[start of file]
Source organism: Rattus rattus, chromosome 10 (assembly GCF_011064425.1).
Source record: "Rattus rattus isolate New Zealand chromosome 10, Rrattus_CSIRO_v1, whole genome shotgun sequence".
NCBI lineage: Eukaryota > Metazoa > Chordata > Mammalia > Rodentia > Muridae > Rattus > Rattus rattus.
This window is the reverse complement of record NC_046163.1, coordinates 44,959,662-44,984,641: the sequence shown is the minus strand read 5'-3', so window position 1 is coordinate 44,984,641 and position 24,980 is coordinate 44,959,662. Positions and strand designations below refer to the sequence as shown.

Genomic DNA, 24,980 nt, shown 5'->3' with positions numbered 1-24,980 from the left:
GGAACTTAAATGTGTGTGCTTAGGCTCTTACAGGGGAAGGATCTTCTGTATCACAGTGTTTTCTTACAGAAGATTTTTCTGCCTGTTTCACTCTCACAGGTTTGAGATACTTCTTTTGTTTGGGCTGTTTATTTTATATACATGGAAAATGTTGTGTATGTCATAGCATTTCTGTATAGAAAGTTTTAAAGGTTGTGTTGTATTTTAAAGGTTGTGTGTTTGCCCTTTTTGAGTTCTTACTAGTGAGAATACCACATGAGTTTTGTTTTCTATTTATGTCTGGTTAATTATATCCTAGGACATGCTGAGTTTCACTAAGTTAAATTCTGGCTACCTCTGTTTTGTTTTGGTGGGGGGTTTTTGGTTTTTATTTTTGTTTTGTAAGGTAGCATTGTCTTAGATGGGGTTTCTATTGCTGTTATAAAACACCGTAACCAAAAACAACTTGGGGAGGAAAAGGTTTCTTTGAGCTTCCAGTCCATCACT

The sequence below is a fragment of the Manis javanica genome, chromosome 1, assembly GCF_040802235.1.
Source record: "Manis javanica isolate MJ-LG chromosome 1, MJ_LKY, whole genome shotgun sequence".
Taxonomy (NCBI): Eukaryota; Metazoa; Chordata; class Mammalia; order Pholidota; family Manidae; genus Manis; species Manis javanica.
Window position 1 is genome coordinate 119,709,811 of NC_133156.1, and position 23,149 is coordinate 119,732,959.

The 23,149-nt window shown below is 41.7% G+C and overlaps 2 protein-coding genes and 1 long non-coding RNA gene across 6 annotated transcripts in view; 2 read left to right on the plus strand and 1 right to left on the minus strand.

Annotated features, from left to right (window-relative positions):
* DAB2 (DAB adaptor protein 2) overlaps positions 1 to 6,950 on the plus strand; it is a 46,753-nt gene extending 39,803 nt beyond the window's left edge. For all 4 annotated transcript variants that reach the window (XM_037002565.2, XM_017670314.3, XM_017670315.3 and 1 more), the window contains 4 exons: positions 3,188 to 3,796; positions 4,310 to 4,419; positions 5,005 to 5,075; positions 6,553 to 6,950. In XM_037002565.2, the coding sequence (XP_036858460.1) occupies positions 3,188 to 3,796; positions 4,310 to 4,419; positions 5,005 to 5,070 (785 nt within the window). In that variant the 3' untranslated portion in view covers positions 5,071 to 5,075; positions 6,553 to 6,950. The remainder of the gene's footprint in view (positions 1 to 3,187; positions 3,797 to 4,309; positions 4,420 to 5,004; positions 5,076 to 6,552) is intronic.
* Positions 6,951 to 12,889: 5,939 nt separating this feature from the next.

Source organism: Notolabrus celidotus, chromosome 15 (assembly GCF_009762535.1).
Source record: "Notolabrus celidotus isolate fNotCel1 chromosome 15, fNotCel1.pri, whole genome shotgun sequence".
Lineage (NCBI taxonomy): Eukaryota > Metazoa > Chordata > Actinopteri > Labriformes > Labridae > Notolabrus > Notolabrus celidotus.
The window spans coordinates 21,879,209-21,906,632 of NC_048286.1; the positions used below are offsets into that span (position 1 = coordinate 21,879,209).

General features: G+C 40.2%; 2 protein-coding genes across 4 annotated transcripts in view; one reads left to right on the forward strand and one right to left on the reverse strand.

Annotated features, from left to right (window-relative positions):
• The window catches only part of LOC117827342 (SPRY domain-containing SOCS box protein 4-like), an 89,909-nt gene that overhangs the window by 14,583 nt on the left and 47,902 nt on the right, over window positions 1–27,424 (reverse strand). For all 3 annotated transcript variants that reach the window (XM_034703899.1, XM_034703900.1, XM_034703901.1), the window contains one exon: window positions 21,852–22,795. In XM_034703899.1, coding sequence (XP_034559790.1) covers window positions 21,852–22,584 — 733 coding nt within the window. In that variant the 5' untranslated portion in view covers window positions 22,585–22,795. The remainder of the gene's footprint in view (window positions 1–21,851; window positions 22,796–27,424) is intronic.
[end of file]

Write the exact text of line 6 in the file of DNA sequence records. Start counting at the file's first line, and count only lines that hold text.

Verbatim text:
GGAACTTAAATGTGTGTGCTTAGGCTCTTACAGGGGAAGGATCTTCTGTATCACAGTGTTTTCTTACAGAAGATTTTTCTGCCTGTTTCACTCTCACAGGTTTGAGATACTTCTTTTGTTTGGGCTGTTTATTTTATATACATGGAAAATGTTGTGTATGTCATAGCATTTCTGTATAGAAAGTTTTAAAGGTTGTGTTGTATTTTAAAGGTTGTGTGTTTGCCCTTTTTGAGTTCTTACTAGTGAGAATACCACATGAGTTTTGTTTTCTATTTATGTCTGGTTAATTATATCCTAGGACATGCTGAGTTTCACTAAGTTAAATTCTGGCTACCTCTGTTTTGTTTTGGTGGGGGGTTTTTGGTTTTTATTTTTGTTTTGTAAGGTAGCATTGTCTTAGATGGGGTTTCTATTGCTGTTATAAAACACCGTAACCAAAAACAACTTGGGGAGGAAAAGGTTTCTTTGAGCTTCCAGTCCATCACT